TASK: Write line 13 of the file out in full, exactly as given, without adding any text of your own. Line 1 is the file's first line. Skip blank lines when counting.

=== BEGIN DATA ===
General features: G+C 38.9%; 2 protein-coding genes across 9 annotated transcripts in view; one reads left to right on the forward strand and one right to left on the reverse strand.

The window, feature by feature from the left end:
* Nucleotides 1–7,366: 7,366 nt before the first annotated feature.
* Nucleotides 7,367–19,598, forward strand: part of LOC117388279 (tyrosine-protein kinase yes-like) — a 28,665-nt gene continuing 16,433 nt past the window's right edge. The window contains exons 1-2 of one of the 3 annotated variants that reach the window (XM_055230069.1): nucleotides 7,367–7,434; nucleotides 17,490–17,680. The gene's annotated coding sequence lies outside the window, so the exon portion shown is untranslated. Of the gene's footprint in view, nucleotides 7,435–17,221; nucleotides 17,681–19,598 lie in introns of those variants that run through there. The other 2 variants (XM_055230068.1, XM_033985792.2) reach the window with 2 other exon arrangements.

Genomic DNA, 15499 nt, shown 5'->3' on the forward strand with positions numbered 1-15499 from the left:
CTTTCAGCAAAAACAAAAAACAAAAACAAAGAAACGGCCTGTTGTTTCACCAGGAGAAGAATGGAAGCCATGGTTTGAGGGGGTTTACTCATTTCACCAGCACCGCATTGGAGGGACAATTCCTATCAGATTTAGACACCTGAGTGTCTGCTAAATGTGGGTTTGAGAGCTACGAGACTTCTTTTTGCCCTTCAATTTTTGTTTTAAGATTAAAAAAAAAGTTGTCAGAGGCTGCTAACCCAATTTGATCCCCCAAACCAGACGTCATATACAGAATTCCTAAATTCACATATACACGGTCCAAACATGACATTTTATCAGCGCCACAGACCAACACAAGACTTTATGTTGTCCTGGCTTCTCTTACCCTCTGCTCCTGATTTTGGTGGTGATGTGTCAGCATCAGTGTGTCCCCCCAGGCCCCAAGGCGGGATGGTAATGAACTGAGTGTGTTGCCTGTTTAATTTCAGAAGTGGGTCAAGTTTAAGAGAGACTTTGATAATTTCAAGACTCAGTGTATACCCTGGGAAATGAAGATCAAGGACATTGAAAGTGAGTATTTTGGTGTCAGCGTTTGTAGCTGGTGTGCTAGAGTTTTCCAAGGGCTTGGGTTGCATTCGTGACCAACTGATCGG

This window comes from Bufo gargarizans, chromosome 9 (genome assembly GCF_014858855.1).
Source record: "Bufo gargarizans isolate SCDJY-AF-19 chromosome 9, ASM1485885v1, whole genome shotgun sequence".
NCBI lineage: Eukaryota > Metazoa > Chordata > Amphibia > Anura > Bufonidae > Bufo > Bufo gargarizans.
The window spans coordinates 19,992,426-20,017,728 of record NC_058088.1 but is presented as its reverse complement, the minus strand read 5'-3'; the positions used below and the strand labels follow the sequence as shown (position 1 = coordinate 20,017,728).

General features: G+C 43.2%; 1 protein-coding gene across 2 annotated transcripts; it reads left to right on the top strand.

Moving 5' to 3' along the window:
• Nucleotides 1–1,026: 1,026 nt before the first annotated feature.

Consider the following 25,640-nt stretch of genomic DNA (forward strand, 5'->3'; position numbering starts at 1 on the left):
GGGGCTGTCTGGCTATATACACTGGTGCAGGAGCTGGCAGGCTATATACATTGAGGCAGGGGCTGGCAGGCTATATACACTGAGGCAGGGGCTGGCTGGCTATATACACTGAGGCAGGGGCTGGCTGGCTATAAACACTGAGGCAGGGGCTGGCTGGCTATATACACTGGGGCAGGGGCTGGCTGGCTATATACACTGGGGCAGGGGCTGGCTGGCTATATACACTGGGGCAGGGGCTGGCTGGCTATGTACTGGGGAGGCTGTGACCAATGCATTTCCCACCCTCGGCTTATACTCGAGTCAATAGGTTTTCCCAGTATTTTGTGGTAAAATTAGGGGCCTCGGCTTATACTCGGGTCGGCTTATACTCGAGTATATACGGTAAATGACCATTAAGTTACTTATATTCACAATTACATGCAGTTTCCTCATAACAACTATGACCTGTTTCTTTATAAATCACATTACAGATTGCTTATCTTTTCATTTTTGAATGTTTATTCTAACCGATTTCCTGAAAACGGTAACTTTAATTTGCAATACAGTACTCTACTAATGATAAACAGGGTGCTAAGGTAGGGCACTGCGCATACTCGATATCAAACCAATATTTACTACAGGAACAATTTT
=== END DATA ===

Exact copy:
• Nucleotides 1–1,026: 1,026 nt before the first annotated feature.